Go to layout [Daily]
Show All Records
Sort [Restore ; no dialog ] //sort by date in ascending order so most recent date is last record
Go To record/Request/Page [last]
Set Variable [$Date ; value: Daily::Date ]
Exit Loop if [Get ( CurrentDate ) > $Date ]
Set Variable [$Date ; value: $Date + 1 ]
Set Field [Daily::Date ; $Date]
Thanks! That's more than I was hoping for, and it seems to work as expected.
Actually, now that I looked more closely, it's not quite right: this will start at the last record, which will (more than likely) be today's date, due to the run-at-launch script. What I need the script to do is parse through the existing entries in the table, and only insert records if there's not a match. For example, the data for the last 10 days might look like this (assuming today = Feb 3):
The brute force method would be to set the start date to January 1st, and then run a find for January 1st in the table. If it's not found, create the record. If it is found, skip forward one day, then search for January 2nd. Repeat until the check date equals today's date.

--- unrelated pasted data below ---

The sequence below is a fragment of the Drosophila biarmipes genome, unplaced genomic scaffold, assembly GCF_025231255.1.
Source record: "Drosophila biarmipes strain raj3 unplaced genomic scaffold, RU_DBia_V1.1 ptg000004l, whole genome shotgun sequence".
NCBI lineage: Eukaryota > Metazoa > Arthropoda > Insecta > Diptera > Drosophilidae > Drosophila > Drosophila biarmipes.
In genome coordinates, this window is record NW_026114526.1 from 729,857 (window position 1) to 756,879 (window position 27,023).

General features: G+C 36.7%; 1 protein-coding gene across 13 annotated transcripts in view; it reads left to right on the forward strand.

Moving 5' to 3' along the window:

But I was hoping to avoid running that many searches, especially as the year progresses ... but thinking it through, I don't see a more elegant solution.
OK, progress, and a solution! I implemented my brute force script, and while doing so, thought of a way to speed things up. The script basically does what I said above: it starts at January 1st 2012, and then searches on each date from there through today. If any records are missing, they're added. It works, but takes a bit of time.
The timesaving bit is that I'm now writing today's date into a separate table, and I then look up that value as the starting point the next time I run the script - because any dates before that will have been fixed by the last run of the script.
Thanks for the code idea that got me started going in the right direction! (If anyone wants me to post my brute force script, just ask.)
Once you have the gaps filled in. The script I posted can be used to prevent the occurence of any new ones. (Used that script on one of my systems for most of a year until I thought to replace it with a script that is run once a day from a server schedule to do the same thing.)